On any given night, so the story goes, the bushes outside Carnivore function as gardens of earthly delight. My sister (who does not read this blog, for which I am quite grateful), has mentioned intimate encounters in close quarters. Euphemism for bathroom sex. I am indulging in the childish “you do it too” argument so beloved by those who believe the term “hypocrite” carries more weight than it does. I find it inadequate. And infantilizing. And moralistic. Not to mention, it denies complexity and often refuses to accept change: one is always judged by a history one may no longer embrace.
Larry Craig, a congressman from Idaho, was caught trying to solicit sex in an airport bathroom by an undercover cop. Much has been made over his status as a conservative republican and his well-publicized opposition to homosexuality. I will not belabor the point, merely point out that many happy racists are quite comfortable having sex with—or raping—groups they consider sub-human. The illogic of desire is such that it circumvents political posturing.
I am more interested in what we call the “discourse” generated by the event—the ways in which various constituencies are positioning themselves and, indeed, understanding themselves. First, in a move that seems familiar from sexology, we have the “this is what gay men do” accounts that explain how “cottaging” really works. Blow by blow (pun intended) descriptions of how a typical encounter might occur, accompanied by some psychological speculations: it’s the thrill of the forbidden; it’s a sign of pathology; it’s related to the psychology of the closet. Take your pick. Explaining gay men to everyone else. Tedious.
Next, we have the tedious “good gay” and “bad gay” arguments. Good gays are largely proclaiming their opposition to “bathroom sex,” claiming that bathrooms are “dirty,” “nasty,” “uncomfortable,” “undignified,” worrying about what such actions “say about homosexuals.” Our “good name” is “sullied” when “irresponsible” thrill-chasers indulge in public displays of affection. (I have stored in my mind a long rant about the meaning of “public affection” across the sexuality line. What might “closeted” heterosexuality look like? Why might it be difficult, if not impossible, to imagine?)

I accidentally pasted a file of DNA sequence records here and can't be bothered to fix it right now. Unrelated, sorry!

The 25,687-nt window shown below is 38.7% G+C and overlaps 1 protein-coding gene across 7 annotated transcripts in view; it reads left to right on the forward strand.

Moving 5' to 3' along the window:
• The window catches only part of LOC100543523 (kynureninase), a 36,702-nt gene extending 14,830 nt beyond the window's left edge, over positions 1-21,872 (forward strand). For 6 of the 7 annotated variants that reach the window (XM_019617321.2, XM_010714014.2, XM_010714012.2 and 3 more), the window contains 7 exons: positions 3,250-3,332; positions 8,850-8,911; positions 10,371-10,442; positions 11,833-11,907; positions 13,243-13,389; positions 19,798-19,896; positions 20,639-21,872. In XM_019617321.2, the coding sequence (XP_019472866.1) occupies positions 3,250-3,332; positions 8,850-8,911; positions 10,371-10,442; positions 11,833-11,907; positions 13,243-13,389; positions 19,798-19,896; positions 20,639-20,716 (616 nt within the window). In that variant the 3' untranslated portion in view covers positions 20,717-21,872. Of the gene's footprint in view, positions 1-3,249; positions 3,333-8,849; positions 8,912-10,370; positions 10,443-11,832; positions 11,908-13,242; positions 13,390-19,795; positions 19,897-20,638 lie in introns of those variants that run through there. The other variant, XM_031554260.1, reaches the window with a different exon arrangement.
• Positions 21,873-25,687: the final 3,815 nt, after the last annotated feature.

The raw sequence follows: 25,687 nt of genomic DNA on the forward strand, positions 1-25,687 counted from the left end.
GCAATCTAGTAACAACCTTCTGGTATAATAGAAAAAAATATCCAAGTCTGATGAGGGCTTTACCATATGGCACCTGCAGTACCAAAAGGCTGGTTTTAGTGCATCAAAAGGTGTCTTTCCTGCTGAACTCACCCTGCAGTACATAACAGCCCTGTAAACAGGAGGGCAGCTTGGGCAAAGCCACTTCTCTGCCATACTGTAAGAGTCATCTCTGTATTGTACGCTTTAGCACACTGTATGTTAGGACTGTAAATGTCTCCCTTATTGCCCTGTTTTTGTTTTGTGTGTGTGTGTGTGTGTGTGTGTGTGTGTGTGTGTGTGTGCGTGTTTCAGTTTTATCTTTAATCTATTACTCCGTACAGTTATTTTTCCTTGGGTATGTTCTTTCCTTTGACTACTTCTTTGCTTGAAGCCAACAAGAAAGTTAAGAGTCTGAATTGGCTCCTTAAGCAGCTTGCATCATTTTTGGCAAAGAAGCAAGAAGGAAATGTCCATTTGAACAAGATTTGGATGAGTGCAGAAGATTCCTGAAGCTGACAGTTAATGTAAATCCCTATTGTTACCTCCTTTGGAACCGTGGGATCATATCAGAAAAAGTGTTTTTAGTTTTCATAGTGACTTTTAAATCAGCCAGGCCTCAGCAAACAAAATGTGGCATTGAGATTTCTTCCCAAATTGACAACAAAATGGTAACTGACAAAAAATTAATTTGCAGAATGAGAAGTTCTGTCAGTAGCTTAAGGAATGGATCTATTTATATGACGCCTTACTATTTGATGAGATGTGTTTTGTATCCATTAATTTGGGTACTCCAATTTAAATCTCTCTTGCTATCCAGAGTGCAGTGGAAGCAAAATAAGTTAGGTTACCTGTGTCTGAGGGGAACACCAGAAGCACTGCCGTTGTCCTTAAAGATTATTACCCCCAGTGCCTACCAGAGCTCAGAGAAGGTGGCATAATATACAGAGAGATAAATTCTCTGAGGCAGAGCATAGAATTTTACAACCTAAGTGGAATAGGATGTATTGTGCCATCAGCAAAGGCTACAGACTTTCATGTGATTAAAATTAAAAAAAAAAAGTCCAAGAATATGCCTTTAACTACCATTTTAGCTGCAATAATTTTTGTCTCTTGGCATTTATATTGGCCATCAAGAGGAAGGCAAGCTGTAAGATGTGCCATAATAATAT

Of course, part of what remains unspoken, though always implicit, is that all gay sex is “bathroom sex.” Space—the spaces of the body and the spaces bodies occupy—collapse in claims that “gays are okay; except they have public, bathroom sex.” Denouncements of the spaces in which “gays,” or my favorite new phrasing “the gays,” have sex cannot be absolutely separated from denouncements of “the gays.”
Part of what remains interesting for me are the ways we seem unable, at least in popular discussions, to think more imaginatively about sex and space. The ways, that is, space is the background in which sex might take place, but adds nothing to the encounter. Such that, given the option between a lavishly appointed apartment and a public bathroom, one would choose the apartment. We might think, instead, of how an encounter may start in one space and move to the other, a movement between and within spaces, that is.
It’s important to pay attention to the way politics and sex are coming together in this encounter, if only so we can register the ways hetero/homonormativity become complicit—we denounce hypocrisy even as we denounce deviant homosexuality. The gays learn, once again, that we are acceptable in our asexual, closeted (as private, if out) selves, but not in any way that disrupts the sanctity of normative space—even when that space is the bathroom.